It may be said in this connection that, though the Cotton States might tolerate the slave trade, it would overstock the country and induce a kind of social suffocation. It is one of the most grievous evils of the time that men have persisted in legislating on domestic slavery with what would seem to be an industrious misapprehension of its requisites. It is assumed that it is ready to explode while it is in an ordinary state of martial law, as perfect as that which, in times of popular outbreak, is the last and surest provision for security and order. It is assumed that the negro is unfit for mechanical employments, when he exhibits an imitative power of manipulation unsurpassed by any other creature in the world; and when, as a matter of fact, we see him daily in the successful prosecution of the trades, and are forced to know that he is not more generally employed for reason of the higher prices offered for him by our fields of cotton. It is assumed that he cannot endure the cold of Northern States, when he dies not more readily in Canada than Domingo, and when the finest specimens of negro character and negro form to be met with in the world are on the northern borders of Maryland and Missouri. It is assumed that whenever he comes in contact with free society he must quail before it, when it is evident that the question which shall prevail is dependent on the question which can work the cheapest; and when it is evident that with slaves at starvation prices — slaves at prices to which they will be reduced by the question whether we shall give them up or feed them — at prices to which they will be reduced when the question comes whether they shall starve the hireling or the hireling the slave, the system of domestic slavery, guided always by its best intelligence, directed always by the strictest economy, with few invalids and few inefficients, can underwork the world. And it is assumed that, hemmed in as we will be, but a slight addition to our slaves will induce disastrous consequences. But it is demonstrable that negroes are more easily held to slavery than white men; and that more in proportion, therefore, can be held in subjection by the same masters; and yet in the Republic of Athens of white slaves there were four to one; and in portions of the Roman Empire the proportion was greater still; and upon this ratio the slaves might be increased to forty millions, without a corresponding increase among the whites, and yet occur no disaster; but on our rice lands, isolated to a great extent, where negroes are employed in thousands, there is often not one white man to one hundred slaves. Nor is there greater danger of an over-crowded population. Slaves may be held to greater density than freemen; order will be greater, and the economy of resources will be greater. Athens had seven hundred to the square mile, while Belgium, the most densely populated State of modern Europe, has but about three hundred and eighty-eight to the square mile; and with a population only as dense as Belgium, South Carolina could hold the population of the Southern States, and Texas three times the present population of the Union.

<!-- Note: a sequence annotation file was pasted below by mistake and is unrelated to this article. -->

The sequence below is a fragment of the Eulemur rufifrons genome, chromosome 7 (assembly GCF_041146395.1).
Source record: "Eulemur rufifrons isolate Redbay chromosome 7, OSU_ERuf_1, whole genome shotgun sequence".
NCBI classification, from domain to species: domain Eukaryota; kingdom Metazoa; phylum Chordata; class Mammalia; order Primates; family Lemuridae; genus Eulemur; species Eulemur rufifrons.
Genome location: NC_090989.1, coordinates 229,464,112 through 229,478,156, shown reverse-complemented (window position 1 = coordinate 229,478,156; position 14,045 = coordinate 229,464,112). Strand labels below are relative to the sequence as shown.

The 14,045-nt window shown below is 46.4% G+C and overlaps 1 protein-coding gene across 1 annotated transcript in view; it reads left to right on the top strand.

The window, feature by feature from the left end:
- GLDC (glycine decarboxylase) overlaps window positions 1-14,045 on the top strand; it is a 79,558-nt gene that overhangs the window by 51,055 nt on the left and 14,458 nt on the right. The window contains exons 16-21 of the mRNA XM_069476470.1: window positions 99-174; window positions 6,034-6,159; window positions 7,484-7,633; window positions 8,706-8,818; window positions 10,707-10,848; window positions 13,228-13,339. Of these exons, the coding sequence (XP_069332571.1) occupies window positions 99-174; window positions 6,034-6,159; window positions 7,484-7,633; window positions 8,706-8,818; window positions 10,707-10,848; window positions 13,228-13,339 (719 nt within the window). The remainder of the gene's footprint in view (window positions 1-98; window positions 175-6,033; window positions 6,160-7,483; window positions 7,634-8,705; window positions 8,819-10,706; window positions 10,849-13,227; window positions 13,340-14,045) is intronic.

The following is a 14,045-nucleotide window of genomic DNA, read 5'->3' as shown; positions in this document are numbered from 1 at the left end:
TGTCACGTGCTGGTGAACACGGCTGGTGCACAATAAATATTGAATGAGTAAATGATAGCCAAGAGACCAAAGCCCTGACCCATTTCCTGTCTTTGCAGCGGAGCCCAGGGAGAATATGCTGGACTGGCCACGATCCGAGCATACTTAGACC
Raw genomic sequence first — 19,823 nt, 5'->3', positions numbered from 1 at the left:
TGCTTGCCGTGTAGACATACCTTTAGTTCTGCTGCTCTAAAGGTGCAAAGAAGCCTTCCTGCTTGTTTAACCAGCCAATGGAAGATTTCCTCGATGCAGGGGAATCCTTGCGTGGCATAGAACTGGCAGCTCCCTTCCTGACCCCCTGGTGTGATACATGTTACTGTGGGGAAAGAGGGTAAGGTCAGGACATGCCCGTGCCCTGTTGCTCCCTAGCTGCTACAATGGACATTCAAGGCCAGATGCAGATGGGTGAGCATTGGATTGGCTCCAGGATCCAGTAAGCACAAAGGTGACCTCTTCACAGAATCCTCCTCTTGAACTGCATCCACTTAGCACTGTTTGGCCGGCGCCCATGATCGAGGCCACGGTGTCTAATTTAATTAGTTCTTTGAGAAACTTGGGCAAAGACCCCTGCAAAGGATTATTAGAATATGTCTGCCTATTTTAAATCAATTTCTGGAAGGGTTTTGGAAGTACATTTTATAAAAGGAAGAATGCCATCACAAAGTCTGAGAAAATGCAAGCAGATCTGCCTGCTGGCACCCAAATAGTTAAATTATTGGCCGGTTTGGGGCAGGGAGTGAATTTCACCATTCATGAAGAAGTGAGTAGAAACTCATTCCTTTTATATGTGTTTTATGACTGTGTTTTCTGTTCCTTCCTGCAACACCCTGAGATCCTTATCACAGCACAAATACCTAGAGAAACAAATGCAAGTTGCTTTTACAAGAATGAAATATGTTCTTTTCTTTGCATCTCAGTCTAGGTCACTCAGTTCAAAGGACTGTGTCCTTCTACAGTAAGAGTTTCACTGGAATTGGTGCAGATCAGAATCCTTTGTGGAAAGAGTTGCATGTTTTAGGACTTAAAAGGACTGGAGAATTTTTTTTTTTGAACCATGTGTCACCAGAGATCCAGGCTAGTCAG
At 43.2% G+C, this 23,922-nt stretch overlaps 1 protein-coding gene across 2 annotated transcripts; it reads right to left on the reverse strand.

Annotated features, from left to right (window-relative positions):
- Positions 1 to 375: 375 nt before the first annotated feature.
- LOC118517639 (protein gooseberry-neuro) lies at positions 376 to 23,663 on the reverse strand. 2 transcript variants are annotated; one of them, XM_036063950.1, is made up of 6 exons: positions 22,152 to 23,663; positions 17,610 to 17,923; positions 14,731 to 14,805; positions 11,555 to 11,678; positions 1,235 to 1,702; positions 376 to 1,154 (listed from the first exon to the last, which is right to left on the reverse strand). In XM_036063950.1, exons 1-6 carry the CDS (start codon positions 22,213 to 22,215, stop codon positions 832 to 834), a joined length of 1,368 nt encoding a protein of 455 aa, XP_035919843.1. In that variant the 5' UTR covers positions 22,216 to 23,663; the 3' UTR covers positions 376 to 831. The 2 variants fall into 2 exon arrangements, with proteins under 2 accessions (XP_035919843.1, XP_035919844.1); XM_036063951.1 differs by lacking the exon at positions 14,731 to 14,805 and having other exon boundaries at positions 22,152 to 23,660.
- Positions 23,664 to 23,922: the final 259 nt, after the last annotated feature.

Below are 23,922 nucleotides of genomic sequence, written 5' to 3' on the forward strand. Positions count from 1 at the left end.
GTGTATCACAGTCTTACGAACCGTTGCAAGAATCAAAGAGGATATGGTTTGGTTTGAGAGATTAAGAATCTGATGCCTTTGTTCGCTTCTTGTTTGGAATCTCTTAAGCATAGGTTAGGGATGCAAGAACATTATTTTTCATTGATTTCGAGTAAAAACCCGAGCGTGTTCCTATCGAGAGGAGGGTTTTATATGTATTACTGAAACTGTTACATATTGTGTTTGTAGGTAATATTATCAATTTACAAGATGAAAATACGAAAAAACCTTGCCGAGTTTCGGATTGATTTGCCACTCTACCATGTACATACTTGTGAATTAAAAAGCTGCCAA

Is it that foreign nations will require it? As a matter of taste they might perhaps. There is a mode upon the subject of human rights at present, and England, France, and other States that are leaders of the mode, might be pleased to see the South comply with the standard of requirement, and, provided only no serious inconvenience or injury resulted, would be pleased see the South suppress not only the slave trade, but slavery itself. But will our failure to do so make any greater difference in our relations with those States? Men may assume it if they will, but it argues a pitiable want of intelligence and independence, an abject want of political spirit, to suppose it. France and England trade in coolies, and neither will have the hardihood to affirm that between that and the slave trade there is an essential difference, and practising the one they cannot war with us for practising the other. Nor, in fact, do they wage war upon the slave trade. Spain prevents the trade in Cuba, though she acknowledges the mode by professing to prohibit it. Portugal and Turkey do not even so much. Even England lends her ships to keep the slave trade open in the Black Sea; and almost every slave bought in Africa is paid for in English fabrics, to the profit of the English merchant, and with the knowledge of the British Government. In view of these facts, it were simple to suppose that European States will practise sentiment at the expense of interest. And have they interest in the suppression of the slave trade? Three years ago, in my report to the Commercial Convention at Montgomery, I said that European States are hostile to the Union. Perhaps “they see in it a threatening rival in every branch of art, and they see that rival armed with one of the most potent productive institutions the world has ever seen; they would crush India and Algeria to make an equal supply of cotton with the North; and, failing in this, they would crush slavery to bring the North to a footing with them, but to slavery without the North they have no repugnance; on the contrary, if it were to stand out for itself, free from the control of any other Power, and were to offer to European States, upon fair terms, a full supply of its commodities, it would not only not be warred upon, but the South would be singularly favored — crowns would bend before her; kingdoms and empires would [364] break a lance to win the smile of her approval; and, quitting her free estate, it would be in her option to become the bride of the world, rather than, as now, the miserable mistress of the North.”